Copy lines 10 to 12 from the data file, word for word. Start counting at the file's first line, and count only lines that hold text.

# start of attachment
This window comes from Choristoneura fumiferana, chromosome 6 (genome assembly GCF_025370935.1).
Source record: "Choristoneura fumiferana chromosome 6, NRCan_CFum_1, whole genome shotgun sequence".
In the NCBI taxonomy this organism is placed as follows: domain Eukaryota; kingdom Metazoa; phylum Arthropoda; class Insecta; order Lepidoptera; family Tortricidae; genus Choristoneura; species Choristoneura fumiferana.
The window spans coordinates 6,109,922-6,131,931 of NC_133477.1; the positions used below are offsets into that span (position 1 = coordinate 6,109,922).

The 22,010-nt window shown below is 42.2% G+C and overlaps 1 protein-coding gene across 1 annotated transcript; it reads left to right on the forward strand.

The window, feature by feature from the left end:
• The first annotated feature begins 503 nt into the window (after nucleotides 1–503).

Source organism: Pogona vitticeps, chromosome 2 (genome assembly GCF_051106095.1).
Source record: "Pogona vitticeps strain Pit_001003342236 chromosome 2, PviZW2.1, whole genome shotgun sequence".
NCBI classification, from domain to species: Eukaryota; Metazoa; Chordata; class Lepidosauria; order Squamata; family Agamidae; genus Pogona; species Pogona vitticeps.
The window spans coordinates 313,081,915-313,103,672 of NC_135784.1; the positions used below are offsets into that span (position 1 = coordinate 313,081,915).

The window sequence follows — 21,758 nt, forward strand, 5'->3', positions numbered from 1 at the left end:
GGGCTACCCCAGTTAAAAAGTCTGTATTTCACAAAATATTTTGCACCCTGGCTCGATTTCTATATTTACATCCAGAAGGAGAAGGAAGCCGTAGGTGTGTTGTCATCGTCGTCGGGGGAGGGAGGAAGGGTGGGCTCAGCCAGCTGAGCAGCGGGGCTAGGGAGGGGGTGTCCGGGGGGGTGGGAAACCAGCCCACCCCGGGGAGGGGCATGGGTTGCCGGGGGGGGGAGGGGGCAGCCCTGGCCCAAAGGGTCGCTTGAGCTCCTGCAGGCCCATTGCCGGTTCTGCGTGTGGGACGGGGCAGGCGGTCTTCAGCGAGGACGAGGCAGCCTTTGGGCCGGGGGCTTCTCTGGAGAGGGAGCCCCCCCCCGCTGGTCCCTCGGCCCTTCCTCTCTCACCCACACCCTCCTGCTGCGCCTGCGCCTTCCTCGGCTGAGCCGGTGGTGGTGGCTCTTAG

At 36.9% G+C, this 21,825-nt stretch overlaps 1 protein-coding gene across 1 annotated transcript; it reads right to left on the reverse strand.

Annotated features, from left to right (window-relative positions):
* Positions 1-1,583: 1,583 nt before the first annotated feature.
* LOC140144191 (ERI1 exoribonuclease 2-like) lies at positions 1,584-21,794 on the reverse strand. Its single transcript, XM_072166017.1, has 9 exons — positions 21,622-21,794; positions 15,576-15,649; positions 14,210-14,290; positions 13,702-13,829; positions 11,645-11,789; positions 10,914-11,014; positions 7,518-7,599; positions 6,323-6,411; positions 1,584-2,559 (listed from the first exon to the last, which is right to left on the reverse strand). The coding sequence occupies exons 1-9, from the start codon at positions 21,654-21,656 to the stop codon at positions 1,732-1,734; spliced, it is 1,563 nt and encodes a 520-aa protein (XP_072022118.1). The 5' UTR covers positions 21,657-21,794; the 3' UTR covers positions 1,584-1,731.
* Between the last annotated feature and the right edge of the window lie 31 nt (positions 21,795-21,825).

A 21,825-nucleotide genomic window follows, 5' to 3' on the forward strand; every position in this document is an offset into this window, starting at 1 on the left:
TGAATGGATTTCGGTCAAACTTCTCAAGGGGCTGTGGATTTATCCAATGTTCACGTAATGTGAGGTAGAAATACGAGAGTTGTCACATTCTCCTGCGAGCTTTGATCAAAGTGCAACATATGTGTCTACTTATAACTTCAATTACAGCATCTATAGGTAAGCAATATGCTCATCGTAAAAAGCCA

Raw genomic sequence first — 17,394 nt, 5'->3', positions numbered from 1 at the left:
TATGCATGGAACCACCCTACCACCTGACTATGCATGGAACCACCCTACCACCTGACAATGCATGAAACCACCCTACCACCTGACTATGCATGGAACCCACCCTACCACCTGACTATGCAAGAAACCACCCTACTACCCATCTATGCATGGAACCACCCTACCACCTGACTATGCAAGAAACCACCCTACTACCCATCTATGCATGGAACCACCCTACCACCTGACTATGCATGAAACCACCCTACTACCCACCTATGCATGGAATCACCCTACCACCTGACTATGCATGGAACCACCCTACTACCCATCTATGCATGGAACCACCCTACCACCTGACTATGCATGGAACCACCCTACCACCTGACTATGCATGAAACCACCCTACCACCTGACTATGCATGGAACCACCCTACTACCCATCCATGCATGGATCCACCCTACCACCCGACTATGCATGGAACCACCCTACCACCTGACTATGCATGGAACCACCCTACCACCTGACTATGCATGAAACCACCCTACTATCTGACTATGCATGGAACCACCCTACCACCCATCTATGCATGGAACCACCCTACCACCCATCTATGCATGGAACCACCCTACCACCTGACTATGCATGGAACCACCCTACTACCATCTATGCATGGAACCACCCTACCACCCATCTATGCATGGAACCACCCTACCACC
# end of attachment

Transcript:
NCBI classification, from domain to species: Eukaryota; Metazoa; Chordata; class Lepidosauria; order Squamata; family Agamidae; genus Pogona; species Pogona vitticeps.
The window spans coordinates 313,081,915-313,103,672 of NC_135784.1; the positions used below are offsets into that span (position 1 = coordinate 313,081,915).

The window sequence follows — 21,758 nt, forward strand, 5'->3', positions numbered from 1 at the left end: